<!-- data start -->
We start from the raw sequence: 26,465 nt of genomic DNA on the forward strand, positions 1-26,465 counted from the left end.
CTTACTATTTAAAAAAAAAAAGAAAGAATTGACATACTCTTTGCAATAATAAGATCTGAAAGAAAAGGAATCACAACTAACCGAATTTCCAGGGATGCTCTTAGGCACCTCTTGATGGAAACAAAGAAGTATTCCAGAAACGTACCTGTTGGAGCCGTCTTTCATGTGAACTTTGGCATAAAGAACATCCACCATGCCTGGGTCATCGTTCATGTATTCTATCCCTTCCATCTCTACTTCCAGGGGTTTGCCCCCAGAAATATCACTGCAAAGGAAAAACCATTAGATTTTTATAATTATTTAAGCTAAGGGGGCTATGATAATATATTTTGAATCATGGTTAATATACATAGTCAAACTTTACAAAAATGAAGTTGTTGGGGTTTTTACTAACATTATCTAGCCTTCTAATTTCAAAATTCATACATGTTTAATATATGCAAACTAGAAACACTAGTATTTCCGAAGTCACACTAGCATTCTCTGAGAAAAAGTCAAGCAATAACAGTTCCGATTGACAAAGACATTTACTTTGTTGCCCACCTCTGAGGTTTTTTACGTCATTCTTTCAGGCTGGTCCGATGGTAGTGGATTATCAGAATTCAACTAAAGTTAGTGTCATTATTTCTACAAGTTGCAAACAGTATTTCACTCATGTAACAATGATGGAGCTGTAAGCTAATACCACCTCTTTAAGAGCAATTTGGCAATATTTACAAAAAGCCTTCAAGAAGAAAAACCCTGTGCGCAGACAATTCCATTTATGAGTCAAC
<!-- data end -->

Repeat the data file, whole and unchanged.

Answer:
We start from the raw sequence: 26,465 nt of genomic DNA on the forward strand, positions 1-26,465 counted from the left end.
CTTACTATTTAAAAAAAAAAAGAAAGAATTGACATACTCTTTGCAATAATAAGATCTGAAAGAAAAGGAATCACAACTAACCGAATTTCCAGGGATGCTCTTAGGCACCTCTTGATGGAAACAAAGAAGTATTCCAGAAACGTACCTGTTGGAGCCGTCTTTCATGTGAACTTTGGCATAAAGAACATCCACCATGCCTGGGTCATCGTTCATGTATTCTATCCCTTCCATCTCTACTTCCAGGGGTTTGCCCCCAGAAATATCACTGCAAAGGAAAAACCATTAGATTTTTATAATTATTTAAGCTAAGGGGGCTATGATAATATATTTTGAATCATGGTTAATATACATAGTCAAACTTTACAAAAATGAAGTTGTTGGGGTTTTTACTAACATTATCTAGCCTTCTAATTTCAAAATTCATACATGTTTAATATATGCAAACTAGAAACACTAGTATTTCCGAAGTCACACTAGCATTCTCTGAGAAAAAGTCAAGCAATAACAGTTCCGATTGACAAAGACATTTACTTTGTTGCCCACCTCTGAGGTTTTTTACGTCATTCTTTCAGGCTGGTCCGATGGTAGTGGATTATCAGAATTCAACTAAAGTTAGTGTCATTATTTCTACAAGTTGCAAACAGTATTTCACTCATGTAACAATGATGGAGCTGTAAGCTAATACCACCTCTTTAAGAGCAATTTGGCAATATTTACAAAAAGCCTTCAAGAAGAAAAACCCTGTGCGCAGACAATTCCATTTATGAGTCAAC